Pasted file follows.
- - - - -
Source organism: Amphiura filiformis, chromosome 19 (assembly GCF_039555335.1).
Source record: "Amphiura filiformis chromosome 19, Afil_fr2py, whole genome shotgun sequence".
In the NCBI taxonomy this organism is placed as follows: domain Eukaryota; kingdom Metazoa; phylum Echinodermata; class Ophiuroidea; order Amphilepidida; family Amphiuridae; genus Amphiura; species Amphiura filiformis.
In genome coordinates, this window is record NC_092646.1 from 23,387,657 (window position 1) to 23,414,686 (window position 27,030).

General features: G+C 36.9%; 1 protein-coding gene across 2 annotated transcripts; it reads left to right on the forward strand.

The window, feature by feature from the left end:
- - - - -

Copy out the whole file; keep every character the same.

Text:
Source organism: Amphiura filiformis, chromosome 19 (assembly GCF_039555335.1).
Source record: "Amphiura filiformis chromosome 19, Afil_fr2py, whole genome shotgun sequence".
In the NCBI taxonomy this organism is placed as follows: domain Eukaryota; kingdom Metazoa; phylum Echinodermata; class Ophiuroidea; order Amphilepidida; family Amphiuridae; genus Amphiura; species Amphiura filiformis.
In genome coordinates, this window is record NC_092646.1 from 23,387,657 (window position 1) to 23,414,686 (window position 27,030).

General features: G+C 36.9%; 1 protein-coding gene across 2 annotated transcripts; it reads left to right on the forward strand.

The window, feature by feature from the left end: